Rev. Ellen Jennings
~ Isaiah 24:4-13 ~
This summer I saw Spike Lee’s film, Do the Right Thing, for the first time. When it came out in the late 80s, I was in Divinity School, and I honestly can’t remember going to any movies back then…
But, thirty years later, I found this film even more powerful than I would have in 1989. For those who haven’t seen it (or haven’t seen it in decades), it’s shot on one Brooklyn block of Bed-Sty on a brutally hot summer day, follows the lives of multiple characters, black and white, and culminates in the police murder of a black man and a riot that burns down a white pizzeria.
Though the absence of guns and cell phones is weirdly jarring, the film is disturbingly contemporary. Of course, there were plenty of police murders of black men in the 80s, but they weren’t typically reported (no cell phones). And though there have always been super-hot days in New York, they weren’t the norm. In any case, the police brutality and hundred-degree heat make it a film that could easily have been written and directed in 2019.
But it wasn’t. And, sad as it is that the challenges of today are not new, there’s something reassuring about the fact that the question raised by the film’s title is just as relevant now as it was thirty, three hundred, or even three thousand years ago. “What is the right thing to do?”
And here’s the version of this question I want to consider this morning: what does it mean to “do the right thing” in a world that’s emitted as much atmospheric carbon since Spike Lee made his movie with that name as it did in the previous two centuries of industrialization?
Have we done the right thing? No. We have not. Rather, we’ve chosen to ignore or deny climate science (neither being a morally superior choice) and are now, colloquially, in a pickle. I.e. stuck in a vat of brine that’s sucking our juices.
There are so many antecedents (not the least of which involve financial greed and religious perversion) that have collectively led to this crisis. But here we are. We’ve been told for three decades that if the earth heats up an average of 2 degrees Celsius virtually all coral reefs will die, retreating ice sheets in Greenland and Antarctica will unleash massive sea level rise, and summertime Arctic sea ice, a shield against further warming, will begin to disappear. And now, many places in our own country have passed the two-degree mark. Meaning, we’re well down the road of irreversible climate change.
Which is both horrible and depressing. As Jonathan Franzen writes in a recent New Yorker piece, What If We Stopped Pretending?
If you’re younger than sixty, you have a good chance of witnessing the radical destabilization of life on earth—massive crop failures, apocalyptic fires, imploding economies, epic flooding, hundreds of millions of refugees fleeing regions made uninhabitable by extreme heat or permanent drought. If you’re under thirty, you’re all but guaranteed to witness it.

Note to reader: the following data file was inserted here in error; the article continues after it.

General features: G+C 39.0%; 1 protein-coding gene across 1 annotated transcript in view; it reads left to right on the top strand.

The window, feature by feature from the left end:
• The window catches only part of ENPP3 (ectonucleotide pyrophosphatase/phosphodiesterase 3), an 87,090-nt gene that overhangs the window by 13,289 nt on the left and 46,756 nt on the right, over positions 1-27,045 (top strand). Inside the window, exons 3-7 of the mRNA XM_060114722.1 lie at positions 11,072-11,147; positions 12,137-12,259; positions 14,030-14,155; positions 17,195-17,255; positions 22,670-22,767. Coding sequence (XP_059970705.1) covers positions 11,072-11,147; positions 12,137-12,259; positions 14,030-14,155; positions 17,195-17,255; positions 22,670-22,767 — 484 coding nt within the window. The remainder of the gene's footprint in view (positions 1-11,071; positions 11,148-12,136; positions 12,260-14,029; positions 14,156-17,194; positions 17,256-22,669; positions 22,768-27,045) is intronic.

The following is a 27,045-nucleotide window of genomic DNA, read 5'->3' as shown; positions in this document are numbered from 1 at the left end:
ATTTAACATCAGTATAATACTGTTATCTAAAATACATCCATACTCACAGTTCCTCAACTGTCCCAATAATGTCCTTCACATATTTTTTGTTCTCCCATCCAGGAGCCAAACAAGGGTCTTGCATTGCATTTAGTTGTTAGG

And, 16-year-old Swedish climate activist, Great Thunberg, bluntly states:
I want you to panic. I want you to feel the fear I feel every day. I want you to act. I want you to act as you would in a crisis. I want you to act as if the house is on fire, because it is.
Agh. Yes! Our house is on fire. It’s urgent. However… panic is not a good response. Humans are never our best selves when we respond out of fear. For when we flip into flight, fight, or freeze mode, nothing productive gets done. Which is, I suspect, why the Hebrew Prophets were never very successful. I mean, listening to Isaiah go on about a curse devouring the earth (24:6) or Jeremiah presciently ranting about a “wind too strong” that will doom the people (4:12) does not make me want to act. It makes me want to dive, headfirst, into the nearest bunker.
So, what does inspire us to action? How do we do the right thing?
Well, with gratitude to Jonathan, Greta, Spike, the Twelve Steps, and serendipity (meaning, G-d connecting them all), I’d like to share a few ideas.
Greta Thunberg (who, mind you, will be living with the results of our actions far longer than most of us) says:
I often talk to people who say, ‘No, we have to be hopeful and to inspire each other, and we can’t tell [people] too many negative things’ . . . But, no — we have to tell it like it is. Because if there are no positive things to tell, then what should we do, should we spread false hope? We can’t do that; we have to tell the truth.
I understand her, and God knows I admire her, but I’m not sure I agree. I mean, I don’t think we should spread false hope, but is there no room for any hope at all?
Perhaps it’s my age, but I’m inclined to go with Franzen, who suggests we rethink hope:
If you care about the planet, and about the people and animals who live on it… You can keep on hoping that catastrophe is preventable and feel ever more frustrated or enraged by the world’s inaction [false hope]. Or you can accept that disaster is coming and begin to rethink what it means to have hope.
“Rethink what it means to have hope.” But how? And, if we’ve already passed the point of no return, what does it matter? Why not just fiddle as Rome burns? Or, be like one of the 18th century Antinomians, who figured there’s no point in living a moral life if one’s behavior has no impact on being saved or damned anyway…